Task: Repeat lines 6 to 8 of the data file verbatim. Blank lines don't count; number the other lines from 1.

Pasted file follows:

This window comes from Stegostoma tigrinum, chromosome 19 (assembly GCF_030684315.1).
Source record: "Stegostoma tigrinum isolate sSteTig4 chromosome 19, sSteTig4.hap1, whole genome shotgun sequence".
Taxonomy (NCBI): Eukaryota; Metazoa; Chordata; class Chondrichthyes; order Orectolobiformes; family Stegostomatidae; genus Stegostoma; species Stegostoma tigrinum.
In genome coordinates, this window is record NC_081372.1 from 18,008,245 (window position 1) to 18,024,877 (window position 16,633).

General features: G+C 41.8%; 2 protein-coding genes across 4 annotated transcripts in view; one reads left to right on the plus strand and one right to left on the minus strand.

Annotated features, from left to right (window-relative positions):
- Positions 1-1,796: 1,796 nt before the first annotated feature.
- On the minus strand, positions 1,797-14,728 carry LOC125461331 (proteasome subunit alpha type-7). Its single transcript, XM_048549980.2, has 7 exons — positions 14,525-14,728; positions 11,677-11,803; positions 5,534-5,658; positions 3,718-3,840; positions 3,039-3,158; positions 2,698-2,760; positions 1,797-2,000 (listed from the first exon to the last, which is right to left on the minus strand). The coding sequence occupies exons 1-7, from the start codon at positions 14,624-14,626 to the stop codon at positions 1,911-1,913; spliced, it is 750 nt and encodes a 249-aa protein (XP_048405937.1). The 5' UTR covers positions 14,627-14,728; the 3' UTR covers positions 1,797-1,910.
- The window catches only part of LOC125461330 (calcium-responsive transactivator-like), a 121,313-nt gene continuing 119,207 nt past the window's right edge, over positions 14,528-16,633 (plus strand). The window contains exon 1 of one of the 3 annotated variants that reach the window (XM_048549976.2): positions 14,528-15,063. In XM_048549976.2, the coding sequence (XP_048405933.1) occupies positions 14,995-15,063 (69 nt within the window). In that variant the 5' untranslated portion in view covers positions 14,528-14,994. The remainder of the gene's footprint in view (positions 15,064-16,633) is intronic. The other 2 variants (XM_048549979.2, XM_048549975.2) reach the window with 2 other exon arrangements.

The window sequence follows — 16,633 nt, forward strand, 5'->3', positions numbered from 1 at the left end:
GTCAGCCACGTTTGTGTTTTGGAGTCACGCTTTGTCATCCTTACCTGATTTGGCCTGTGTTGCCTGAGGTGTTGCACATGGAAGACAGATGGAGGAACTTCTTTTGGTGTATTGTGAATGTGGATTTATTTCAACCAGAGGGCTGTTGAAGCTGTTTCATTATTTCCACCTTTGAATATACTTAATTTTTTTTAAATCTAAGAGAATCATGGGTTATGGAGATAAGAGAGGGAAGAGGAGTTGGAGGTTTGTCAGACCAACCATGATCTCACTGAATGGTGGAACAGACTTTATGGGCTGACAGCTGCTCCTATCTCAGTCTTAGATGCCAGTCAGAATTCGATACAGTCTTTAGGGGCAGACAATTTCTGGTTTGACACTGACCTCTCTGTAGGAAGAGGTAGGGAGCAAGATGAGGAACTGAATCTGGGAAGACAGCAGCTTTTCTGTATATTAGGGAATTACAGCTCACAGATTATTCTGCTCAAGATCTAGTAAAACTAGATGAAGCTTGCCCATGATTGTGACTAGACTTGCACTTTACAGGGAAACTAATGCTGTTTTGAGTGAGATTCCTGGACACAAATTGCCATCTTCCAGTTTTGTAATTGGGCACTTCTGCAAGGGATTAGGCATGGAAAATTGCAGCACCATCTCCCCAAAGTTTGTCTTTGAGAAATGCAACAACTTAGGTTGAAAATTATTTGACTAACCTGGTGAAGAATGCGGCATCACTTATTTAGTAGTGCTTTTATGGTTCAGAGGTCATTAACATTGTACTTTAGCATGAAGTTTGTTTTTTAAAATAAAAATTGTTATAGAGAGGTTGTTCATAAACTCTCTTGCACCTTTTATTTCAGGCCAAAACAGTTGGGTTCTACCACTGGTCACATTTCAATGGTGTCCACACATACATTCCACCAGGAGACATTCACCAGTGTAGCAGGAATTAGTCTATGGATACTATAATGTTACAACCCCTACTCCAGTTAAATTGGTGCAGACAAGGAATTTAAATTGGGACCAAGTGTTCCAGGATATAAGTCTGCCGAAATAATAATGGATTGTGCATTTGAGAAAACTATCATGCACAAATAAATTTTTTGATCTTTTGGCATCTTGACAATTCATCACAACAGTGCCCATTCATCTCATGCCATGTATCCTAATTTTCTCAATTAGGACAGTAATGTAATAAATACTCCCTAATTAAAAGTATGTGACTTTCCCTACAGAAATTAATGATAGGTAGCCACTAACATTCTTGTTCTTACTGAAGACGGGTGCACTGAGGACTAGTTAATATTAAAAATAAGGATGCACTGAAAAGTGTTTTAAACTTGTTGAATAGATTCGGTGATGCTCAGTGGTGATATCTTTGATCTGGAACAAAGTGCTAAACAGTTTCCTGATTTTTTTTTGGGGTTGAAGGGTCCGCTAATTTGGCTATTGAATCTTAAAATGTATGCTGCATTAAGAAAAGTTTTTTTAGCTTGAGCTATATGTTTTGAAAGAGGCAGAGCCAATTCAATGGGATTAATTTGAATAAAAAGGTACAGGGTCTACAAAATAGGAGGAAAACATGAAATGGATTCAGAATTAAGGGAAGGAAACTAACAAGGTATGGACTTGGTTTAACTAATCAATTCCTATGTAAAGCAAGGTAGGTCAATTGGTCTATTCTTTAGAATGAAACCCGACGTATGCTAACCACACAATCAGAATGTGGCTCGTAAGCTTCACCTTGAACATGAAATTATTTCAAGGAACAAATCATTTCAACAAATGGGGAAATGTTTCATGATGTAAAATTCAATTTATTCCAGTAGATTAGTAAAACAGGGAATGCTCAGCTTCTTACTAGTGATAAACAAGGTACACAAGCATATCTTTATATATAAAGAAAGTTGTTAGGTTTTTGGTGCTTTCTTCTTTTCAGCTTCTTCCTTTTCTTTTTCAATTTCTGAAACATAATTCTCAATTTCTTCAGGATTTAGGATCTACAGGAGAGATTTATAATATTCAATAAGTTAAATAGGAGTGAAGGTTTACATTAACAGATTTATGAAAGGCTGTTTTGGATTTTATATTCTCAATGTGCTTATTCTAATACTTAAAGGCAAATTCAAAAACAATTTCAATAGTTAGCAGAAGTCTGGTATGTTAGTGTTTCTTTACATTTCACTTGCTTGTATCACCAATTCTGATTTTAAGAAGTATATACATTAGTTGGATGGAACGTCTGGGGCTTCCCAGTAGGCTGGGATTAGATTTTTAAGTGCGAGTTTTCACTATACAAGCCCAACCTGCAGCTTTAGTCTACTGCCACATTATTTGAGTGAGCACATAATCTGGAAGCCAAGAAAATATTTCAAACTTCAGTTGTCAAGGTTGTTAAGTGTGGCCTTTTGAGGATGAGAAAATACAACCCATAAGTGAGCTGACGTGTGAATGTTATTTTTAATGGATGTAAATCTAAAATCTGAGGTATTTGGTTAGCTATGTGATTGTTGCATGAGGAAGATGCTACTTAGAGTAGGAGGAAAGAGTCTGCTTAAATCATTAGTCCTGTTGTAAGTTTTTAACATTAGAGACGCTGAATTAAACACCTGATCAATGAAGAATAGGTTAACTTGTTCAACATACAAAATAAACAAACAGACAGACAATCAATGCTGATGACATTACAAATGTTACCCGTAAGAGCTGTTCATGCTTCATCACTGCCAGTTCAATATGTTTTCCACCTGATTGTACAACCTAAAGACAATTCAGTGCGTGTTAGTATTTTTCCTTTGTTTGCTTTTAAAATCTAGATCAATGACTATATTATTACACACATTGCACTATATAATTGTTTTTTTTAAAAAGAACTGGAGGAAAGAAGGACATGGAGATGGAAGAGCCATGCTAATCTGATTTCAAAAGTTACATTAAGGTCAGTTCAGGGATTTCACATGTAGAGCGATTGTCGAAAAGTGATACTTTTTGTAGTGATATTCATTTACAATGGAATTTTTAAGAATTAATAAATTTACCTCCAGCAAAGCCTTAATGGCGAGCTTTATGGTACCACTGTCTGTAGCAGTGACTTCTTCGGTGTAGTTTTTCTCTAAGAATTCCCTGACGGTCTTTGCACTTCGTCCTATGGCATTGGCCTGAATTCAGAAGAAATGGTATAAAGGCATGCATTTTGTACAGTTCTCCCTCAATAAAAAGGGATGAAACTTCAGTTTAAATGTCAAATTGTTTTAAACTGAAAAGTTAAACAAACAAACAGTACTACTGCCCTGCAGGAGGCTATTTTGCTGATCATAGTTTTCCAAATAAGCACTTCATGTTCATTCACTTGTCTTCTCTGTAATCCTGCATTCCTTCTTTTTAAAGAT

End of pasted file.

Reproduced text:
Annotated features, from left to right (window-relative positions):
- Positions 1-1,796: 1,796 nt before the first annotated feature.
- On the minus strand, positions 1,797-14,728 carry LOC125461331 (proteasome subunit alpha type-7). Its single transcript, XM_048549980.2, has 7 exons — positions 14,525-14,728; positions 11,677-11,803; positions 5,534-5,658; positions 3,718-3,840; positions 3,039-3,158; positions 2,698-2,760; positions 1,797-2,000 (listed from the first exon to the last, which is right to left on the minus strand). The coding sequence occupies exons 1-7, from the start codon at positions 14,624-14,626 to the stop codon at positions 1,911-1,913; spliced, it is 750 nt and encodes a 249-aa protein (XP_048405937.1). The 5' UTR covers positions 14,627-14,728; the 3' UTR covers positions 1,797-1,910.